Granada: La Alhambra

Read all the exciting things our scholars have been up to!

This past weekend my program cohort and I took a trip to the Alhambra, a palace and fortress complex located in Granada, only a 15 minute walk away from my host family’s home! The Alhambra is rich in history and immensely beautiful. On a rocky hill, on the banks of the River Darro, protected by the mountains and surrounded by woods, the Alhambra rises up like an imposing castle with reddish tones; the Alhambra is visible throughout Granada due to its unique location. Throughout our visit, the tour guide provided interesting information about its creation and its current state. One of the most interesting aspects I observed were the different types of architectures and art and the influence that different cultures had over them. For example, the tour guide mentioned that the newer side of the Alhambra, the architecture from the outside was complex, in contrast to the older side which had a simpler design. This is because the muslim leaders planned and executed the older side, and a simple outside but an intricate inside is prominent in Muslim culture. This is interesting to see because it provides an opportunity to reflect on my own culture, as well as the other cultures, since it reminds me how every little characteristic of a culture has a meaning and an origin, which is something that is commonly overlooked by others.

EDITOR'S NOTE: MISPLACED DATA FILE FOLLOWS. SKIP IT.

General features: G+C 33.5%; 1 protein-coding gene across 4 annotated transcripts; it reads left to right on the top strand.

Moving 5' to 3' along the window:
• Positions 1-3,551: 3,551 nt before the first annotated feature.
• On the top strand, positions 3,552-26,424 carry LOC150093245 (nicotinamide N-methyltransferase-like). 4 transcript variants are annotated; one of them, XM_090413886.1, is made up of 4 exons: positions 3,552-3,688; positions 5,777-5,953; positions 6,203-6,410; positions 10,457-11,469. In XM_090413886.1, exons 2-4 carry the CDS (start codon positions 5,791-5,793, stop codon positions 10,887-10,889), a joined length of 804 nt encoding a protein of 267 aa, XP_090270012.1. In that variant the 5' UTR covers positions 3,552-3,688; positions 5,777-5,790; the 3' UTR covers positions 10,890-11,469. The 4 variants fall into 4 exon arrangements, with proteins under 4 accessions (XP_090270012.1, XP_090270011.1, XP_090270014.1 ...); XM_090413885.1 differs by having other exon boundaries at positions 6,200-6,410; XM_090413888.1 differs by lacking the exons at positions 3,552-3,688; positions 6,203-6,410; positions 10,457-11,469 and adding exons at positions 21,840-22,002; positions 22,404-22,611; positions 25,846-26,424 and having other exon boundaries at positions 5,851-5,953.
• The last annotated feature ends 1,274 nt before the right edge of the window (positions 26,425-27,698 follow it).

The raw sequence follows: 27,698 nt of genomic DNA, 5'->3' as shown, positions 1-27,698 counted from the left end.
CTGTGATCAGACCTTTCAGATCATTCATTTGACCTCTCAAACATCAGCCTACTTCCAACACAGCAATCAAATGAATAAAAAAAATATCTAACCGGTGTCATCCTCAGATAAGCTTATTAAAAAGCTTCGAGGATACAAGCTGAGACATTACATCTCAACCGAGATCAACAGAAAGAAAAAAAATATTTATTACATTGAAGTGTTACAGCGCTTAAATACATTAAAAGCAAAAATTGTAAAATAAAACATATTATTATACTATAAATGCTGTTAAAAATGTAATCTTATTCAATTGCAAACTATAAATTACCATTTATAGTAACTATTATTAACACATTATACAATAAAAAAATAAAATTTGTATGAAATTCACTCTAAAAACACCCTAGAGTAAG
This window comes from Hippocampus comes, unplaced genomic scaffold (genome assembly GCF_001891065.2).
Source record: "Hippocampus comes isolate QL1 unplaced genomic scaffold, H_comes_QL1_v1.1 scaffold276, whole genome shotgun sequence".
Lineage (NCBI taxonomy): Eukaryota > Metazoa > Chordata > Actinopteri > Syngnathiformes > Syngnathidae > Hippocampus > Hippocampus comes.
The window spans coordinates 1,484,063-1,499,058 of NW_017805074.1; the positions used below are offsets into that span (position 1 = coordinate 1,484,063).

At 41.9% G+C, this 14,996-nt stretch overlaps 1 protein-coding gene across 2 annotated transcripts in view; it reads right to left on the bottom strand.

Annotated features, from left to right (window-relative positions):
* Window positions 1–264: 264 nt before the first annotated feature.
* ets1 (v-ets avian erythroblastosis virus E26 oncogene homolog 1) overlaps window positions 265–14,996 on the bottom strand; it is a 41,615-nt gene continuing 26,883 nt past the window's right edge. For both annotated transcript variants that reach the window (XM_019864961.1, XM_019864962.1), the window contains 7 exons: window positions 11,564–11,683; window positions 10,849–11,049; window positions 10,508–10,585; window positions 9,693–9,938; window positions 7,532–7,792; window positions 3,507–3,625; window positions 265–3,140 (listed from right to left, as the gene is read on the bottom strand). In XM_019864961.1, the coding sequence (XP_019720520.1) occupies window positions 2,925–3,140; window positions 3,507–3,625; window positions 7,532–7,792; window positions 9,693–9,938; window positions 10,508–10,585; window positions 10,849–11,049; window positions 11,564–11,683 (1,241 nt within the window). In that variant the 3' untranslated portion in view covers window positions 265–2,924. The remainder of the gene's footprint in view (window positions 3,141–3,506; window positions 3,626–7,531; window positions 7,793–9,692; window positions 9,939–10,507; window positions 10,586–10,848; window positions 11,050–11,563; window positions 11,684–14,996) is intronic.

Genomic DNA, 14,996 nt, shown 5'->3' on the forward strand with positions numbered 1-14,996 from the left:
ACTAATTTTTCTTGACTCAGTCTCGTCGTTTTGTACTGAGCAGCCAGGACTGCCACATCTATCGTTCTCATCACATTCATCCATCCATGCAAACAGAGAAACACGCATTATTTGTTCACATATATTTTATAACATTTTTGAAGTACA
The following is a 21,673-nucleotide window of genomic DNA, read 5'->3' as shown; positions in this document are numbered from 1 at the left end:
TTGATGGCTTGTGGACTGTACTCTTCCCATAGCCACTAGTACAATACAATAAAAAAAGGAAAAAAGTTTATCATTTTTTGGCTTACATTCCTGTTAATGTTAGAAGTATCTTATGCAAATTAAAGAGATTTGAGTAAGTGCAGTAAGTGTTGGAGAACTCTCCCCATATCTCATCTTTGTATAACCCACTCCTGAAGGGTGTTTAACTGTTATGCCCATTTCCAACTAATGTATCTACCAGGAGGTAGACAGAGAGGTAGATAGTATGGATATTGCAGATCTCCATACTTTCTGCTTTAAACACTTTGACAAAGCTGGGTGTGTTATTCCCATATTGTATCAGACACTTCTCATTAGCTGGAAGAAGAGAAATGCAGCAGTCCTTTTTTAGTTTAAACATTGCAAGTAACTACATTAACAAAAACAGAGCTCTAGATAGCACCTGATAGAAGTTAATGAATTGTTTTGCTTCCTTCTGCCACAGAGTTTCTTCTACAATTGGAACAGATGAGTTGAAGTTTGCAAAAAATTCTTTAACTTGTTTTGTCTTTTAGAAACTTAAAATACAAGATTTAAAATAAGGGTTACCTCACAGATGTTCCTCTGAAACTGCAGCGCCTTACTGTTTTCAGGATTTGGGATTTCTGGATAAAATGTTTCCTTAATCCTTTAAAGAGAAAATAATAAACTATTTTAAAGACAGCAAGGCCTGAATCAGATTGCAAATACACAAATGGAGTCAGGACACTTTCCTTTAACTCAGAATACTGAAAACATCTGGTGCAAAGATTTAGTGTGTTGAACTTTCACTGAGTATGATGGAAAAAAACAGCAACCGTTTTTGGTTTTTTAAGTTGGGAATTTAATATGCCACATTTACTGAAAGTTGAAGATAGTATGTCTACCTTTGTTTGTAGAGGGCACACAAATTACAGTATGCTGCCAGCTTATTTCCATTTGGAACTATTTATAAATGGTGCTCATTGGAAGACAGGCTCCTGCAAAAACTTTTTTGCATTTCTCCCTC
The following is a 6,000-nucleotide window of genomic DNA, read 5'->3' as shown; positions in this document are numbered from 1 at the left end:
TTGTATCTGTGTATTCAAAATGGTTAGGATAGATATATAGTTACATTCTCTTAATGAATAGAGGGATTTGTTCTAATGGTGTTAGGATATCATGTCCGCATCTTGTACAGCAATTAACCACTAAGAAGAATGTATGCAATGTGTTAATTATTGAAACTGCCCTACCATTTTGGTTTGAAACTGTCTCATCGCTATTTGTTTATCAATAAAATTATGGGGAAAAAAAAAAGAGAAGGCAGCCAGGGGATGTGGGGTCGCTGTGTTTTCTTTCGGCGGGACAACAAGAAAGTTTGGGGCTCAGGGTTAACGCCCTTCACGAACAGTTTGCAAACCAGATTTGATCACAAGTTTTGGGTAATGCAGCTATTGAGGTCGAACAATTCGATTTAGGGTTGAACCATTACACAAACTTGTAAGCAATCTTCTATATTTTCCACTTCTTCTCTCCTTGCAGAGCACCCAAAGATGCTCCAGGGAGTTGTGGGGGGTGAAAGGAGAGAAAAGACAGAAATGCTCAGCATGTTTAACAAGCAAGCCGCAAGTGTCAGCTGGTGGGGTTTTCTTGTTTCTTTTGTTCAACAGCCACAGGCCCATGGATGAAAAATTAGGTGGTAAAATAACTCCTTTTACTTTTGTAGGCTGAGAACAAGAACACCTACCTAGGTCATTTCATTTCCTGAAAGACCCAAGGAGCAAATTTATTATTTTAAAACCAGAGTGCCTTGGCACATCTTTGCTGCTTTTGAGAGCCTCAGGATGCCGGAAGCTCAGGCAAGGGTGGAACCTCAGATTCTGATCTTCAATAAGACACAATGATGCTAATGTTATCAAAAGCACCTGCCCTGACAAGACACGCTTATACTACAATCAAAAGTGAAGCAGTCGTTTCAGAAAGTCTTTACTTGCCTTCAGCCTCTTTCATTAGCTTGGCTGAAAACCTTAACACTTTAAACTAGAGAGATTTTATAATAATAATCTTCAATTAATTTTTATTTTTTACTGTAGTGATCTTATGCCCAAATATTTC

With regards to my Spanish progress, I have improved immensely. Although the Spanish differs a bit from the Latin American Spanish I know best, this experience has been incredibly beneficial thus far. In the United States, I tend to alternate to English whenever I have trouble saying something in Spanish; however, since this is not an option in Granada, I feel compelled to find the solutions to the problems I have, which results in many minuscule learning experiences. Therefore, my Spanish vocabulary has expanded exponentially since my arrival. Moreover, the inability to alternate languages created my worry regarding the change of language in the classroom. With five courses, all in Spanish, I felt worried that I would freeze while I spoke. My experiences in the classroom thus far, however, have been incredibly beneficial because it challenges me to think more about what I am about to say and or write. This challenge is an opportunity for progress, progress that is evident as I have gained more confidence in speaking Spanish in class.

Lastly, I want to include a picture of some of the great friends I have made in Spain so far. It has been great having a tight-knit group of friends while abroad; I am grateful for having others I can rely on. With the inevitability of homesickness for all study abroad students, being able to express myself with those around me has enhanced this experience.